I assume by Missionaries, you mean those who came to spread Christianity. Those who came to the Americas usually came in the wake of European settlers/conquerors. Religion tended to follow conquest, and more efforts were made to destroy existing religious structures than to spread the Gospel. A tremendous amount of historical treasure was destroyed by Catholic Priests in Mesoamerica in the name of ridding the area of "Idolatry." Reception was somewhat passive resistant; with the possible exception of Pope's Rebellion in the American Southwest, in which Pueblo Indians attacked Spanish/Catholic settlements and drove out Catholic priests.
In North America, Native Americans were sometimes forced to accept Christianity. In New England, they were treated as the "lost tribe of Satan," and many were destroyed. In one instance, and entire palisade of Indian women and children were burned to death, an event for which Cotton Mather "gave praise to God for a sweet sacrifice." Some Indians were forced to accept Christianity and became "praying Indians" in "Praying towns."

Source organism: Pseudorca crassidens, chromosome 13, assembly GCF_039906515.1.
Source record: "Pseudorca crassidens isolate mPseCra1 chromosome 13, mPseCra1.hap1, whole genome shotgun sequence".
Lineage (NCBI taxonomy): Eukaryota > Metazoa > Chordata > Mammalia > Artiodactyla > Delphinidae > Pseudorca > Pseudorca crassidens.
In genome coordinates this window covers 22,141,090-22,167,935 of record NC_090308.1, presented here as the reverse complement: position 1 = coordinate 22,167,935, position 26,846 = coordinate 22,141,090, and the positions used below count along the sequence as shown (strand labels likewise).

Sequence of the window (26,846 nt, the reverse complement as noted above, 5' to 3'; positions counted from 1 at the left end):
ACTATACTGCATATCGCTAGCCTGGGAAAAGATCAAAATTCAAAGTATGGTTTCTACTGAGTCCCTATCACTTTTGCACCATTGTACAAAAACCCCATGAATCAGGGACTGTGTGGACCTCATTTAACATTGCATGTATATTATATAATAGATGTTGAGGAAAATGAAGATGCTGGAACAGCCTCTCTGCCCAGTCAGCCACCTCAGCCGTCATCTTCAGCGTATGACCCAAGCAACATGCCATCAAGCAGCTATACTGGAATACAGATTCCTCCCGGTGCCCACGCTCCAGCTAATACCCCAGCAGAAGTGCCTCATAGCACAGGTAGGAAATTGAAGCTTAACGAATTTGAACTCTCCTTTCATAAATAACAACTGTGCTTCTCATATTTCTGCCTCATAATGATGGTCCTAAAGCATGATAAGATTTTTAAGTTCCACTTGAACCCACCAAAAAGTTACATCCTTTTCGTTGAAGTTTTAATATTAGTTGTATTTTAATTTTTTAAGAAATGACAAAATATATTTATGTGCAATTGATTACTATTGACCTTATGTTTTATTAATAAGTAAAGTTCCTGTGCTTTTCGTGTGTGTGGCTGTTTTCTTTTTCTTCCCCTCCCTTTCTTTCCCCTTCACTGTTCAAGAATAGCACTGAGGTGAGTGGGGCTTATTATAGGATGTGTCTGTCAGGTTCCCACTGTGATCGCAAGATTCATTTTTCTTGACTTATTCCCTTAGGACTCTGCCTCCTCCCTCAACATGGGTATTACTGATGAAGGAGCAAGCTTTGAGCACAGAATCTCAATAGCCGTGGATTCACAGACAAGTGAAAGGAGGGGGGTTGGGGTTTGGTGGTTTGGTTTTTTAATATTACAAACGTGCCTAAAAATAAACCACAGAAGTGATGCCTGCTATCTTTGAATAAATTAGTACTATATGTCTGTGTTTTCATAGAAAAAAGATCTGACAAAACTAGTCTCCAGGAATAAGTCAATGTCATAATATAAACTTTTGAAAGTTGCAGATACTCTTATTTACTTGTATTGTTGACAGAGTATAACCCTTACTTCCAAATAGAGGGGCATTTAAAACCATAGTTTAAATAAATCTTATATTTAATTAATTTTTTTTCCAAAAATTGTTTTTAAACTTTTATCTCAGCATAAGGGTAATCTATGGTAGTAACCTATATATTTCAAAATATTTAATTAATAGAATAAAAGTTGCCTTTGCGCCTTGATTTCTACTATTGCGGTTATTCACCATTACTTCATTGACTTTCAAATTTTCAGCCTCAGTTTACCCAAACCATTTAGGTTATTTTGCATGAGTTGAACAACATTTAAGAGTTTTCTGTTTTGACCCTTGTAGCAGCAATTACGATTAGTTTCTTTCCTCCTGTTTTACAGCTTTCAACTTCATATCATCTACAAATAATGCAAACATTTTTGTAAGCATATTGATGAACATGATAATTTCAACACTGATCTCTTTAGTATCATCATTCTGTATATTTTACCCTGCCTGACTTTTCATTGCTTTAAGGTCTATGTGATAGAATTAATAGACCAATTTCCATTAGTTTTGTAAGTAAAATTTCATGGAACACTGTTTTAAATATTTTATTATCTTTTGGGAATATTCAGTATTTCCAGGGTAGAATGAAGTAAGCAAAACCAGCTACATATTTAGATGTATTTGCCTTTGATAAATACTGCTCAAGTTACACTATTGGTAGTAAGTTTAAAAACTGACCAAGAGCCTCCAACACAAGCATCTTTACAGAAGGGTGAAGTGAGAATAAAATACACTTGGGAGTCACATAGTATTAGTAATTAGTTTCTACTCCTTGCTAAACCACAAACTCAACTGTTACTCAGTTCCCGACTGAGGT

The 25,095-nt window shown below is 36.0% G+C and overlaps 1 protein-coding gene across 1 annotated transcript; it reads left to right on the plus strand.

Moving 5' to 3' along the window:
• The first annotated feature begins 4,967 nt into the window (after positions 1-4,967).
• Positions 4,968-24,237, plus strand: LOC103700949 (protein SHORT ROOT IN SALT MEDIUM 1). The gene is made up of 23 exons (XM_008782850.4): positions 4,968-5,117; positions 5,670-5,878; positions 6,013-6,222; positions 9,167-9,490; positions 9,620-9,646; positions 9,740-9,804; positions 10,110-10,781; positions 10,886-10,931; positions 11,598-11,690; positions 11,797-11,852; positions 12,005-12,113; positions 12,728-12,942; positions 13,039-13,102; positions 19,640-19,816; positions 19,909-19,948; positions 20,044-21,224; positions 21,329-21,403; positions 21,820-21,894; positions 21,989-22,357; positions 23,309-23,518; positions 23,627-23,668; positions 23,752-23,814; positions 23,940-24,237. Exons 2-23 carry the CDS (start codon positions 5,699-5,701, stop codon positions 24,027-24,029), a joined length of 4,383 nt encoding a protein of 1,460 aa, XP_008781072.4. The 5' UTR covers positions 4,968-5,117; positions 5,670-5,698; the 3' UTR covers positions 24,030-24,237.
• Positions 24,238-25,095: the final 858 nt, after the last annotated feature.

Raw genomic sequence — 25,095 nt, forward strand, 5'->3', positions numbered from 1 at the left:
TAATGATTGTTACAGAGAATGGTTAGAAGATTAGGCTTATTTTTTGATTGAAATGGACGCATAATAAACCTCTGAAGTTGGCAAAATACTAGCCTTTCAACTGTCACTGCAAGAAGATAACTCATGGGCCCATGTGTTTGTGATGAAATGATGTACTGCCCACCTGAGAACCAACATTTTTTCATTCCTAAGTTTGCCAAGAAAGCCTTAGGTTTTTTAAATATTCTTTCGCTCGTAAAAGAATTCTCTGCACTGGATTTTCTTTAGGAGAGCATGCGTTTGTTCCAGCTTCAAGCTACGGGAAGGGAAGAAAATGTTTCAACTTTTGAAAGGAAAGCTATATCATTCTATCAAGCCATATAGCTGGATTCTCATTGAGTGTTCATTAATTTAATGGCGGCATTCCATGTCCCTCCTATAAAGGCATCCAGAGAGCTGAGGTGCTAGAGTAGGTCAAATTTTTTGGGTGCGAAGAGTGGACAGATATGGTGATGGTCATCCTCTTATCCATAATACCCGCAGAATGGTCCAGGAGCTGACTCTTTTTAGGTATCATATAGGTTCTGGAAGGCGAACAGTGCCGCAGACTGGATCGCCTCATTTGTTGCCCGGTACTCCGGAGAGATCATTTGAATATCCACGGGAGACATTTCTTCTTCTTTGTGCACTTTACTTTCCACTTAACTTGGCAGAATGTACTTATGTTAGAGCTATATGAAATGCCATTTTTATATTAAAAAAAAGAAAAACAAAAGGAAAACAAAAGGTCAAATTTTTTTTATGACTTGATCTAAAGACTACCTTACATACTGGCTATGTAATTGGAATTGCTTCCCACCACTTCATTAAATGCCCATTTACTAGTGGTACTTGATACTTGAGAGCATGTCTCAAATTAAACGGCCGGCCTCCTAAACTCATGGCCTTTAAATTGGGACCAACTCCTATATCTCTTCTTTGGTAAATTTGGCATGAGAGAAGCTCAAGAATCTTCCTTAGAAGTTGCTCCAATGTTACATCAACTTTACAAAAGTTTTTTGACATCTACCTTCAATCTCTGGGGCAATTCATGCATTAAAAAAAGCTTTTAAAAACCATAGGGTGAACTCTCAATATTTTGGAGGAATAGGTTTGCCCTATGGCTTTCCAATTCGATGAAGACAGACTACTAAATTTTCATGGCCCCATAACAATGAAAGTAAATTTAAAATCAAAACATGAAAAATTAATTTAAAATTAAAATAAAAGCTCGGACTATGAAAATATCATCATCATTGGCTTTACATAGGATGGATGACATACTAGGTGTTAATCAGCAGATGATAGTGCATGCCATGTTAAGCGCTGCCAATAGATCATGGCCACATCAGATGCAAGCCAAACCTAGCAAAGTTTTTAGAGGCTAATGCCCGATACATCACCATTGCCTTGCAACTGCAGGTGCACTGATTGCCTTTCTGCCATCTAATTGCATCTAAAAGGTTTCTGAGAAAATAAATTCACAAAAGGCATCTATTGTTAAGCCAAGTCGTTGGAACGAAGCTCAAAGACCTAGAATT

The reception in Asia was much more resistant. The first true missionary to China was John of Montecorvino, who attempted to baptize Chinese children wholesale. He failed to build an established Church because the Chinese were by nature not inclined to organized religion.
In both China and Japan, there was enforced isolationism whic included religious practitioners. Although Portuguese Jesuits managed to gain a small foothold in Japan, they were generally opposed. Many times those who promoted Christianity were crucified (an ironic twist) as a warning to others. Even today, Christians are a small minority in Asia.
An excellent resource you might enjoy reading is Giles Milton's Samurai William. Jame's Clavell's Shogun is based on this true story.